Four years after entering the concrete market, New Zealand construction firm Fulton Hogan is set to take a 50% share of NSW company Stabilised Pavements of Australia.
Stabilised Pavements Australia (SPA) was started in 1984 and specialises in road recycling, sustainability solutions, building, repairing and maintaining pavements. Fulton Hogan staff were told in an email last week that the company was negotiating the SPA purchase, the Australian Financial Review has reported. SPA has previously been a contractor of the NZ firm.
Fulton Hogan has been steadily making inroads into Australia since 2000 when it acquired Standard Roads Civil Engineering and Astec Australia, which at the time represented a “step change” in the size of its operations here.
In 2018, the company entered the concrete market with the acquisition of Stevenson’s four ready-mix plants, Drury quarry and laboratory business, and followed this up with a new plant at the quarry in 2020.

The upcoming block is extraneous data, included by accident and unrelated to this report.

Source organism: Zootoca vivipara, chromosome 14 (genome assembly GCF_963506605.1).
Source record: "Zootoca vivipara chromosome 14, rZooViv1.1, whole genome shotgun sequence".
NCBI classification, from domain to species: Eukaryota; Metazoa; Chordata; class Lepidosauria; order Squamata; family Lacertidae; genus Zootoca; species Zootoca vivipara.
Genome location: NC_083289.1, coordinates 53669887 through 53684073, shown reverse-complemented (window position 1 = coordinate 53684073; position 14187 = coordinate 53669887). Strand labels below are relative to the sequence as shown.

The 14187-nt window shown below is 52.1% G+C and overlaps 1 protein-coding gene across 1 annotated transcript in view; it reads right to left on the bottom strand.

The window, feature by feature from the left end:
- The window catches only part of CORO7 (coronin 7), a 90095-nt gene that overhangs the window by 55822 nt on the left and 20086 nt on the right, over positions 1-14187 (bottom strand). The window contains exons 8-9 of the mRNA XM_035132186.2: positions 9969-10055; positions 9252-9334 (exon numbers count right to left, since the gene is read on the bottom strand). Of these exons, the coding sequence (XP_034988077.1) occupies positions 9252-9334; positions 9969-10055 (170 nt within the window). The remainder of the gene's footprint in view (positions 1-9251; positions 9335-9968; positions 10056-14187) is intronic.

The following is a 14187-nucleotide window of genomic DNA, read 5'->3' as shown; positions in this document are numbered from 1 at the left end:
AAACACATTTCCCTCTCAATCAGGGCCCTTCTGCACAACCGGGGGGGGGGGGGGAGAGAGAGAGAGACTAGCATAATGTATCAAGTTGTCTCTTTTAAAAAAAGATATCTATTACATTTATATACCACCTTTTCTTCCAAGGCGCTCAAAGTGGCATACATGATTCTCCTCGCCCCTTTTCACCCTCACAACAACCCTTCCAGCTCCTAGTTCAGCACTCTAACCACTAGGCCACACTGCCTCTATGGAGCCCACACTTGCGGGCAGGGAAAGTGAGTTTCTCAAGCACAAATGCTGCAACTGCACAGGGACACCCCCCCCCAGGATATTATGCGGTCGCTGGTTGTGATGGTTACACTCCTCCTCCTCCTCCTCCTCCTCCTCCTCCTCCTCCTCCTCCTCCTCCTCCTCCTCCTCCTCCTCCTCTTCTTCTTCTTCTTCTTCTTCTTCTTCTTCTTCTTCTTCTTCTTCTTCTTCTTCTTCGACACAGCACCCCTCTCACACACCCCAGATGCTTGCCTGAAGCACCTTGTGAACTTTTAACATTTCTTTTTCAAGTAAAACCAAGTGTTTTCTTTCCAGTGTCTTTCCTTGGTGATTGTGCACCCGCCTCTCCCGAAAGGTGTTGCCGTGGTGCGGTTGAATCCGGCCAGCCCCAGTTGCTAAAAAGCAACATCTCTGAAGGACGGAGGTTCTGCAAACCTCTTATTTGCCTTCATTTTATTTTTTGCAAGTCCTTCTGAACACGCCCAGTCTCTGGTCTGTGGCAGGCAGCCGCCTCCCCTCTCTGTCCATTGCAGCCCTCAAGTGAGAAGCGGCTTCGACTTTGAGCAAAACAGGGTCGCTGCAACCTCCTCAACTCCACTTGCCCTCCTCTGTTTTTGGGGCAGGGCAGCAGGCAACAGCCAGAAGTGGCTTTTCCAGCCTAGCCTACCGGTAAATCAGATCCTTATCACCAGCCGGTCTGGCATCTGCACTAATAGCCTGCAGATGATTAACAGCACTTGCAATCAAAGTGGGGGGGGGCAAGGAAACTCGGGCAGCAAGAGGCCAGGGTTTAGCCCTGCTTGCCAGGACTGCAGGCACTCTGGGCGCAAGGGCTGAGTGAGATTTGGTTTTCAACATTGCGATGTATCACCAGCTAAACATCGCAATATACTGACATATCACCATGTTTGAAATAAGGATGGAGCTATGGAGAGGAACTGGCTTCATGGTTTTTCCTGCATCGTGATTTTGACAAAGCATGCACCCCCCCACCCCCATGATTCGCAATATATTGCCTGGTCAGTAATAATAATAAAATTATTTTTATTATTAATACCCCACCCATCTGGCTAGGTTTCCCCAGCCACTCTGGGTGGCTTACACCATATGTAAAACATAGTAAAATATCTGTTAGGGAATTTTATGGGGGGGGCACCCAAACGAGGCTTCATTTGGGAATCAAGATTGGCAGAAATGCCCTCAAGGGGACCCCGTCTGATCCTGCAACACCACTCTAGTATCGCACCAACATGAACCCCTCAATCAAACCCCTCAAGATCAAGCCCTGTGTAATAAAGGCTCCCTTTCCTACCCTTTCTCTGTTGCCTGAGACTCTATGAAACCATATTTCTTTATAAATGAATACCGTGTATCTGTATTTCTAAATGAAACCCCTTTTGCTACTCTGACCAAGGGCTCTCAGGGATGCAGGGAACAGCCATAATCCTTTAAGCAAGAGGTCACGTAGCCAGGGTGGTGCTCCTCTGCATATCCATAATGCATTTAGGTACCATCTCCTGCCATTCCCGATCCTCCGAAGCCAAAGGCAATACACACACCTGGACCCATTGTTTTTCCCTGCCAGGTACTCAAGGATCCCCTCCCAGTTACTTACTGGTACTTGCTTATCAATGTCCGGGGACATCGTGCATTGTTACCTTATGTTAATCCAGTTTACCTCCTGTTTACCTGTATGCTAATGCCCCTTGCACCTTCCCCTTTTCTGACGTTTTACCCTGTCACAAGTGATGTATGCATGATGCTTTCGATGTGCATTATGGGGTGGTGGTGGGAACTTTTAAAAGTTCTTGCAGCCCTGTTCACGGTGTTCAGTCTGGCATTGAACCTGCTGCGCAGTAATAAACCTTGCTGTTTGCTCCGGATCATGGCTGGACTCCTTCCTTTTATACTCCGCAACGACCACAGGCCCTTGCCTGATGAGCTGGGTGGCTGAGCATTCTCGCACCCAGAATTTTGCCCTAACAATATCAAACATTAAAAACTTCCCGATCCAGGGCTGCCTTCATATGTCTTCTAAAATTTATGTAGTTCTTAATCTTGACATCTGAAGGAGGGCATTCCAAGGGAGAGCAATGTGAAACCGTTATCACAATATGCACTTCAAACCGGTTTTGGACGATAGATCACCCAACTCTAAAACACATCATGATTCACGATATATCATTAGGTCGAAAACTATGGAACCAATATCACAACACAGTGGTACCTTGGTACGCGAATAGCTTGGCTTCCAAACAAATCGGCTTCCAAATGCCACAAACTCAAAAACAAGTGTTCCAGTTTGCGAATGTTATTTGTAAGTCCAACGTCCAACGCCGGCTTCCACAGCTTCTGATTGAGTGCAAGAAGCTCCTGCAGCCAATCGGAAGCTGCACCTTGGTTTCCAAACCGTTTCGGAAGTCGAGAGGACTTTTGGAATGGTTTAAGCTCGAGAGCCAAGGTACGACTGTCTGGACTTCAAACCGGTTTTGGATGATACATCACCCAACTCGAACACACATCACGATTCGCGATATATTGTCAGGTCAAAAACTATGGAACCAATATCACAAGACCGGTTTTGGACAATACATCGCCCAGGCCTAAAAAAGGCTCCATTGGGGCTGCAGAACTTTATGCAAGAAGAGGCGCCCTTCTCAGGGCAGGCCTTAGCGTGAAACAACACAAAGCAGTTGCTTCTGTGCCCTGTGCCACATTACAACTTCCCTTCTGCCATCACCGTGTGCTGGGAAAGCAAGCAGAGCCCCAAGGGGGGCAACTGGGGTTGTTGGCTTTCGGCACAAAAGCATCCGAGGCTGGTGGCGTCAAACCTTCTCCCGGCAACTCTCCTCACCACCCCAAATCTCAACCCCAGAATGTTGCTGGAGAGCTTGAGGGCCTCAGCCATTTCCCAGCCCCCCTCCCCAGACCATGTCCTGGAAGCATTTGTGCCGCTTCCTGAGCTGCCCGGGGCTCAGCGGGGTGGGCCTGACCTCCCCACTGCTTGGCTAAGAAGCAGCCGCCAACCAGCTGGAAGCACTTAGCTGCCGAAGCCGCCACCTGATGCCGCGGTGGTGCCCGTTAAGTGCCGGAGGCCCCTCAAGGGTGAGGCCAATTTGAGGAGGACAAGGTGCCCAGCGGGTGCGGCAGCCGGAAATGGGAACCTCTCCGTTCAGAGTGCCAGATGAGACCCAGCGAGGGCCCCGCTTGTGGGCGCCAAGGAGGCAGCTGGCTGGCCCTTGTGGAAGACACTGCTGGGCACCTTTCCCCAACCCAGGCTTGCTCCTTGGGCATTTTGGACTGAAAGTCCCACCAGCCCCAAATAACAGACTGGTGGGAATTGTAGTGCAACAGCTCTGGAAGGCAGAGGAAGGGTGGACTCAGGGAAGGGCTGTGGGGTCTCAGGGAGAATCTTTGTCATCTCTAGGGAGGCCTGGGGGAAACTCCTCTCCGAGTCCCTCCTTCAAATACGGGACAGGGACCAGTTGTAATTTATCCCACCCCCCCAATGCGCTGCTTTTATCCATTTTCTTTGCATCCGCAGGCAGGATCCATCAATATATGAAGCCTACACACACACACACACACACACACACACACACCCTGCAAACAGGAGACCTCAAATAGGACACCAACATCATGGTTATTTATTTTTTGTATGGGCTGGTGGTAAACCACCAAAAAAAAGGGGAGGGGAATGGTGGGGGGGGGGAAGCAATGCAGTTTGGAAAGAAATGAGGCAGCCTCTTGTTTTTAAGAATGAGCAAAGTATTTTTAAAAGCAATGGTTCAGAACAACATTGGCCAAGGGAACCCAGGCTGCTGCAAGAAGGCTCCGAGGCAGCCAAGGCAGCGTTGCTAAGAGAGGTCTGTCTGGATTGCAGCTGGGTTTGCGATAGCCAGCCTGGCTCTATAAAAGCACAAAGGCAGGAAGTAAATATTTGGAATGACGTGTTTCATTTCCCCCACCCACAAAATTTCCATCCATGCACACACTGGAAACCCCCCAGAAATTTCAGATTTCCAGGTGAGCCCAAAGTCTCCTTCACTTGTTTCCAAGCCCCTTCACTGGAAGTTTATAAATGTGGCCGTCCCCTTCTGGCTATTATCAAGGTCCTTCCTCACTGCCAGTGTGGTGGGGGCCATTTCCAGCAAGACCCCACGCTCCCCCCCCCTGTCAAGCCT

Fulton Hogan recently completed a large concrete project in Auckland, the 210 metre-long busway bridge over the Tamaki River. Technical innovation in the project included the bridge’s pile caps that were built from the water. The company designed a special boat that was used as a prefabricated floating formwork for installing the piles. The bridge structure was then cantilevered in four launch phases, driven out over the river on hydraulic jacks and rollers.
That’s a long way from the original Fulton Hogan partnership started in 1933 between Jules Fulton and Bob Hogan in Dunedin on the way to a repair job in Mosgiel, 15 km west of the city. They bought an old Boothmac sprayer for £5 and towed a bitumen kettle behind Hogan’s Willys-Knight car. The company now employs over 7800 people in Australia and New Zealand and will celebrate its 90th anniversary in 2023.
Image source: SPA